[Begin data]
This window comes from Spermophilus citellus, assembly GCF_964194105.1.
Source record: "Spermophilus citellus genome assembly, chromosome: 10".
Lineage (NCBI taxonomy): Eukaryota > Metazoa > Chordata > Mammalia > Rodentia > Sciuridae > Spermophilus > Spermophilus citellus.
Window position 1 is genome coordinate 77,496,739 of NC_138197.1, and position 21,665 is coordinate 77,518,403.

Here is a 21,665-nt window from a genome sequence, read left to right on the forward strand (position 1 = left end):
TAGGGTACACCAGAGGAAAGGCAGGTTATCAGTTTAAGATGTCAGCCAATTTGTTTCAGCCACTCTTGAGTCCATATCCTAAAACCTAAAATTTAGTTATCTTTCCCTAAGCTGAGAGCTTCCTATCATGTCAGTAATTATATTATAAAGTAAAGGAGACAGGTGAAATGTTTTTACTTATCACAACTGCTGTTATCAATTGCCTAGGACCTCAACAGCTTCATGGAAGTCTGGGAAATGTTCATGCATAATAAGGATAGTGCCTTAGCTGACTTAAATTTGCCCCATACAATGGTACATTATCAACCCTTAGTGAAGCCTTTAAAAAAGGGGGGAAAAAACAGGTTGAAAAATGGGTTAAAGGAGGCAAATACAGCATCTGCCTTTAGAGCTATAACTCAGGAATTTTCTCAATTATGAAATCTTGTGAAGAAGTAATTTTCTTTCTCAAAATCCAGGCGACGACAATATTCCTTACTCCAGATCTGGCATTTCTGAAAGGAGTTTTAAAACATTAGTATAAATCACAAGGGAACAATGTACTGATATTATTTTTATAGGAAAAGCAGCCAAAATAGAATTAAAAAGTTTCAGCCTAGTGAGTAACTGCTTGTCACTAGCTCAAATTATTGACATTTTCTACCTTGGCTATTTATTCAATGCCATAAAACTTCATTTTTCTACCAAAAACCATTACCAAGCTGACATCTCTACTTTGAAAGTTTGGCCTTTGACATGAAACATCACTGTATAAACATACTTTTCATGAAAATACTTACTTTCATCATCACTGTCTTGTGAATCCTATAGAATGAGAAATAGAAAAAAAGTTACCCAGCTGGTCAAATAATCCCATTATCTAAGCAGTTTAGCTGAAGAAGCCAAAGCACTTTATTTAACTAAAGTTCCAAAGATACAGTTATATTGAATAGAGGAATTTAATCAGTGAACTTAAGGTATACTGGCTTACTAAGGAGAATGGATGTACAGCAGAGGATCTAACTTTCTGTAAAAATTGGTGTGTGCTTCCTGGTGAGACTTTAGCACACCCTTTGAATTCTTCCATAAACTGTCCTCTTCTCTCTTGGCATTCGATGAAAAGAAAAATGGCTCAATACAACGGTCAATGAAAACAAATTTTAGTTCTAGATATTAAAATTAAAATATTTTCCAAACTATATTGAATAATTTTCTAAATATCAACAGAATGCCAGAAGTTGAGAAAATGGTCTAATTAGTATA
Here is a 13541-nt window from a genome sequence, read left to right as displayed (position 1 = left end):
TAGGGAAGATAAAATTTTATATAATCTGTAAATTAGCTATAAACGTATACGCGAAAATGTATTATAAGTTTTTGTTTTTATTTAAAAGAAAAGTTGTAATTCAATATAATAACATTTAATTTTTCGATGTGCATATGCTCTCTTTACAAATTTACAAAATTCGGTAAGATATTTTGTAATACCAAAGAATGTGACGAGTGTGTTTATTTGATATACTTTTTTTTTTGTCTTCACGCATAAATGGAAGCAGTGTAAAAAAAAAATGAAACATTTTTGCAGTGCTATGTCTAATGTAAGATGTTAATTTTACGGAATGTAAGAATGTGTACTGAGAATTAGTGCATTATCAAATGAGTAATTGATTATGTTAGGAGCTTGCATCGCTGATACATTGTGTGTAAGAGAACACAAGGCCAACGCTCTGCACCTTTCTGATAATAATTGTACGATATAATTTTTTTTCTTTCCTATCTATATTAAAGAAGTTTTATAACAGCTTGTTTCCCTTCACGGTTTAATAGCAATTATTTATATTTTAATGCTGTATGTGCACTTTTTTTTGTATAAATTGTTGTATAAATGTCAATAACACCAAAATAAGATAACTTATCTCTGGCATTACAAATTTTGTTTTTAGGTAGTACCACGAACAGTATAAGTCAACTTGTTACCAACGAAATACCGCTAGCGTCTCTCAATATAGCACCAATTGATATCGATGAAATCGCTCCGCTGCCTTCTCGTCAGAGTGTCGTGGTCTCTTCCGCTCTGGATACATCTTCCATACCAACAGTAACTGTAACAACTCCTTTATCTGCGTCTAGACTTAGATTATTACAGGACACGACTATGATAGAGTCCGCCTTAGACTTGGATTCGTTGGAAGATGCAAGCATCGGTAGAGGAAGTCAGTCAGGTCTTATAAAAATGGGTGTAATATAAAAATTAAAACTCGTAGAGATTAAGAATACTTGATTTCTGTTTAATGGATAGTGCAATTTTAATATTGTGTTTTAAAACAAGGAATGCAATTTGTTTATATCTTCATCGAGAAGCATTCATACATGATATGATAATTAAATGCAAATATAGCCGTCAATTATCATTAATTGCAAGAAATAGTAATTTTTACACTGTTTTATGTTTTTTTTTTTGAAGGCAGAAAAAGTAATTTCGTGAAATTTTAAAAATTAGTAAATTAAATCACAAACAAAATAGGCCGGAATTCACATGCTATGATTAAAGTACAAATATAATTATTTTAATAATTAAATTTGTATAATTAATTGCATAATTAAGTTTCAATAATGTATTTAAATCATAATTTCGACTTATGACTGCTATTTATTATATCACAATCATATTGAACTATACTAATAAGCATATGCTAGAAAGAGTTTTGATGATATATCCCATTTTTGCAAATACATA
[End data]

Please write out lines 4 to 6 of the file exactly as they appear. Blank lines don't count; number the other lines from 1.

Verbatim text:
Window position 1 is genome coordinate 77,496,739 of NC_138197.1, and position 21,665 is coordinate 77,518,403.

Here is a 21,665-nt window from a genome sequence, read left to right on the forward strand (position 1 = left end):
TAGGGTACACCAGAGGAAAGGCAGGTTATCAGTTTAAGATGTCAGCCAATTTGTTTCAGCCACTCTTGAGTCCATATCCTAAAACCTAAAATTTAGTTATCTTTCCCTAAGCTGAGAGCTTCCTATCATGTCAGTAATTATATTATAAAGTAAAGGAGACAGGTGAAATGTTTTTACTTATCACAACTGCTGTTATCAATTGCCTAGGACCTCAACAGCTTCATGGAAGTCTGGGAAATGTTCATGCATAATAAGGATAGTGCCTTAGCTGACTTAAATTTGCCCCATACAATGGTACATTATCAACCCTTAGTGAAGCCTTTAAAAAAGGGGGGAAAAAACAGGTTGAAAAATGGGTTAAAGGAGGCAAATACAGCATCTGCCTTTAGAGCTATAACTCAGGAATTTTCTCAATTATGAAATCTTGTGAAGAAGTAATTTTCTTTCTCAAAATCCAGGCGACGACAATATTCCTTACTCCAGATCTGGCATTTCTGAAAGGAGTTTTAAAACATTAGTATAAATCACAAGGGAACAATGTACTGATATTATTTTTATAGGAAAAGCAGCCAAAATAGAATTAAAAAGTTTCAGCCTAGTGAGTAACTGCTTGTCACTAGCTCAAATTATTGACATTTTCTACCTTGGCTATTTATTCAATGCCATAAAACTTCATTTTTCTACCAAAAACCATTACCAAGCTGACATCTCTACTTTGAAAGTTTGGCCTTTGACATGAAACATCACTGTATAAACATACTTTTCATGAAAATACTTACTTTCATCATCACTGTCTTGTGAATCCTATAGAATGAGAAATAGAAAAAAAGTTACCCAGCTGGTCAAATAATCCCATTATCTAAGCAGTTTAGCTGAAGAAGCCAAAGCACTTTATTTAACTAAAGTTCCAAAGATACAGTTATATTGAATAGAGGAATTTAATCAGTGAACTTAAGGTATACTGGCTTACTAAGGAGAATGGATGTACAGCAGAGGATCTAACTTTCTGTAAAAATTGGTGTGTGCTTCCTGGTGAGACTTTAGCACACCCTTTGAATTCTTCCATAAACTGTCCTCTTCTCTCTTGGCATTCGATGAAAAGAAAAATGGCTCAATACAACGGTCAATGAAAACAAATTTTAGTTCTAGATATTAAAATTAAAATATTTTCCAAACTATATTGAATAATTTTCTAAATATCAACAGAATGCCAGAAGTTGAGAAAATGGTCTAATTAGTATA